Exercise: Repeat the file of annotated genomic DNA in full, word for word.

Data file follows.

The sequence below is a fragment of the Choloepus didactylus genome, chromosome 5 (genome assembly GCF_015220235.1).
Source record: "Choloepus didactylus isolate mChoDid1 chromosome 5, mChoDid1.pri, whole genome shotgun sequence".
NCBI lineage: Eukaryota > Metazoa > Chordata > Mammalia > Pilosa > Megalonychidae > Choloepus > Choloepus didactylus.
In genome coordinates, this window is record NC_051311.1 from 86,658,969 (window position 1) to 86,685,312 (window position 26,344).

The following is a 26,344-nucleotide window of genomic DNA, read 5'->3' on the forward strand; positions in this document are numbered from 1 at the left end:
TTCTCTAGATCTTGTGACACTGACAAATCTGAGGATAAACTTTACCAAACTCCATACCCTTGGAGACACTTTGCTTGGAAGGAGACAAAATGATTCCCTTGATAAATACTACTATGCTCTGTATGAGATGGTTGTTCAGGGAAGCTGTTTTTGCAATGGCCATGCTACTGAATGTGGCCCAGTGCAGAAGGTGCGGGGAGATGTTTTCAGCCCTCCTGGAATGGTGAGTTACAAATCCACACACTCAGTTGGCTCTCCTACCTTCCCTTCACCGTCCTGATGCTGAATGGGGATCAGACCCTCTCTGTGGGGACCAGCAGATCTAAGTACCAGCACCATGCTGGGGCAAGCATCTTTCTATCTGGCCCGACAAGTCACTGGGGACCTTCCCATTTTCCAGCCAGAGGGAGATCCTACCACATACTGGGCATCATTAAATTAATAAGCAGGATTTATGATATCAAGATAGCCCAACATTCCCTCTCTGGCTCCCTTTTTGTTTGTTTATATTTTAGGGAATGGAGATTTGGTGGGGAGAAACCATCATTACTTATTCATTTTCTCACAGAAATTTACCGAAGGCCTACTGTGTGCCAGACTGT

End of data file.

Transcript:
The sequence below is a fragment of the Choloepus didactylus genome, chromosome 5 (genome assembly GCF_015220235.1).
Source record: "Choloepus didactylus isolate mChoDid1 chromosome 5, mChoDid1.pri, whole genome shotgun sequence".
NCBI lineage: Eukaryota > Metazoa > Chordata > Mammalia > Pilosa > Megalonychidae > Choloepus > Choloepus didactylus.
In genome coordinates, this window is record NC_051311.1 from 86,658,969 (window position 1) to 86,685,312 (window position 26,344).

The following is a 26,344-nucleotide window of genomic DNA, read 5'->3' on the forward strand; positions in this document are numbered from 1 at the left end:
TTCTCTAGATCTTGTGACACTGACAAATCTGAGGATAAACTTTACCAAACTCCATACCCTTGGAGACACTTTGCTTGGAAGGAGACAAAATGATTCCCTTGATAAATACTACTATGCTCTGTATGAGATGGTTGTTCAGGGAAGCTGTTTTTGCAATGGCCATGCTACTGAATGTGGCCCAGTGCAGAAGGTGCGGGGAGATGTTTTCAGCCCTCCTGGAATGGTGAGTTACAAATCCACACACTCAGTTGGCTCTCCTACCTTCCCTTCACCGTCCTGATGCTGAATGGGGATCAGACCCTCTCTGTGGGGACCAGCAGATCTAAGTACCAGCACCATGCTGGGGCAAGCATCTTTCTATCTGGCCCGACAAGTCACTGGGGACCTTCCCATTTTCCAGCCAGAGGGAGATCCTACCACATACTGGGCATCATTAAATTAATAAGCAGGATTTATGATATCAAGATAGCCCAACATTCCCTCTCTGGCTCCCTTTTTGTTTGTTTATATTTTAGGGAATGGAGATTTGGTGGGGAGAAACCATCATTACTTATTCATTTTCTCACAGAAATTTACCGAAGGCCTACTGTGTGCCAGACTGT